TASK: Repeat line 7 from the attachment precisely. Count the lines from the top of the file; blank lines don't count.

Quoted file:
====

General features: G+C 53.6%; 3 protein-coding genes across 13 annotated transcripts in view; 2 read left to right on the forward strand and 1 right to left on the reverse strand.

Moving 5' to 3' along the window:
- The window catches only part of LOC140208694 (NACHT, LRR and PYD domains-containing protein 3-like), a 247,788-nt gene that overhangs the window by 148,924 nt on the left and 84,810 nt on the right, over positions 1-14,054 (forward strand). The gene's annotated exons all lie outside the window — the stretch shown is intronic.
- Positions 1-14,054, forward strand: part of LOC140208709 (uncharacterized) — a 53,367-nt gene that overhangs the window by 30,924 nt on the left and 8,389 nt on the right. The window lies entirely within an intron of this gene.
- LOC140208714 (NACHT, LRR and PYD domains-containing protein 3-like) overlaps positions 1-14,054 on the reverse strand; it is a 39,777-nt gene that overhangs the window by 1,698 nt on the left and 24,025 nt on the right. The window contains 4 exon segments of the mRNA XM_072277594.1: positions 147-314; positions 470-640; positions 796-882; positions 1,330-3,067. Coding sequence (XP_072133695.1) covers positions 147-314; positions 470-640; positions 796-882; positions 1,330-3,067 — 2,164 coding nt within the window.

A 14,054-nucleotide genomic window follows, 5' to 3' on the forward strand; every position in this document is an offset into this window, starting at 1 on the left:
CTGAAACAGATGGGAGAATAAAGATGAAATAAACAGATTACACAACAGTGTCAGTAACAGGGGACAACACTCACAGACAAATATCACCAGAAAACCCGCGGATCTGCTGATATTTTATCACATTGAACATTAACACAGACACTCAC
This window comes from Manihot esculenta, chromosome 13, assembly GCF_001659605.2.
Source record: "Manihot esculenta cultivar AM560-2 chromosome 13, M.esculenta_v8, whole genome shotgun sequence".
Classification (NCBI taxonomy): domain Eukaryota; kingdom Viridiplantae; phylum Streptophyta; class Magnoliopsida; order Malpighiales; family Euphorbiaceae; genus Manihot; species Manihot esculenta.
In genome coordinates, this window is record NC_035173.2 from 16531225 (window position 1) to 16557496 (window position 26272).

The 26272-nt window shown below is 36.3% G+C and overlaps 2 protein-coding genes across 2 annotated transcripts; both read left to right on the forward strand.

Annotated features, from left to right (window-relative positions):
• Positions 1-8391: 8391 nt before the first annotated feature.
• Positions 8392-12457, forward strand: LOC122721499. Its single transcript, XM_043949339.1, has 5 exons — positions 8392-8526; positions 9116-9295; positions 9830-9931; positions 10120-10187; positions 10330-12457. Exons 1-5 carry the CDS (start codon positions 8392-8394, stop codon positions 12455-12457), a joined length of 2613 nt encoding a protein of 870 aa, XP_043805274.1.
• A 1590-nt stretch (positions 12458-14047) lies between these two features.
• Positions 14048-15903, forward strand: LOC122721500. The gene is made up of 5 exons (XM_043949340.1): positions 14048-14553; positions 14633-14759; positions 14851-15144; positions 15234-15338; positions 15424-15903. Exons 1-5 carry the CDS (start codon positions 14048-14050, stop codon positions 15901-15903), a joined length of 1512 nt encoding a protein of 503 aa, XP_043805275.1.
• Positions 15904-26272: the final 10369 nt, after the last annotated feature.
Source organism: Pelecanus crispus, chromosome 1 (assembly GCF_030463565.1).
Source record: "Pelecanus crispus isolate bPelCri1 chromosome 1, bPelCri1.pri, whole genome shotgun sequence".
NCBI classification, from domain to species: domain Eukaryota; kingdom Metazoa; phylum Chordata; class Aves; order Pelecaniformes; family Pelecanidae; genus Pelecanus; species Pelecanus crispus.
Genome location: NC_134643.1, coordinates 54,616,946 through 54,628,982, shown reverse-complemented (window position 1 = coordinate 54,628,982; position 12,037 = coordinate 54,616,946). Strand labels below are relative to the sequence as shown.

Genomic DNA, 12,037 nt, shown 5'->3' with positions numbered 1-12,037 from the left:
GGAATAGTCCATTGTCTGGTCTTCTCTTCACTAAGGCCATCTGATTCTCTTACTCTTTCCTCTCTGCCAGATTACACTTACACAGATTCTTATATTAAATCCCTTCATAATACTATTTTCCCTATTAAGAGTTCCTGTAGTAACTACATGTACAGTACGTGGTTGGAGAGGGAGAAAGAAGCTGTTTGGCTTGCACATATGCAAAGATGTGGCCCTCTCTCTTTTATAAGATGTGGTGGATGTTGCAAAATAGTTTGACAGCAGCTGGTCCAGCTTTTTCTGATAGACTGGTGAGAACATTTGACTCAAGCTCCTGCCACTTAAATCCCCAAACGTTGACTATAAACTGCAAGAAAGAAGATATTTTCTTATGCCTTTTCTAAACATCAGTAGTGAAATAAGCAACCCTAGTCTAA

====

CTGAAACAGATGGGAGAATAAAGATGAAATAAACAGATTACACAACAGTGTCAGTAACAGGGGACAACACTCACAGACAAATATCACCAGAAAACCCGCGGATCTGCTGATATTTTATCACATTGAACATTAACACAGACACTCAC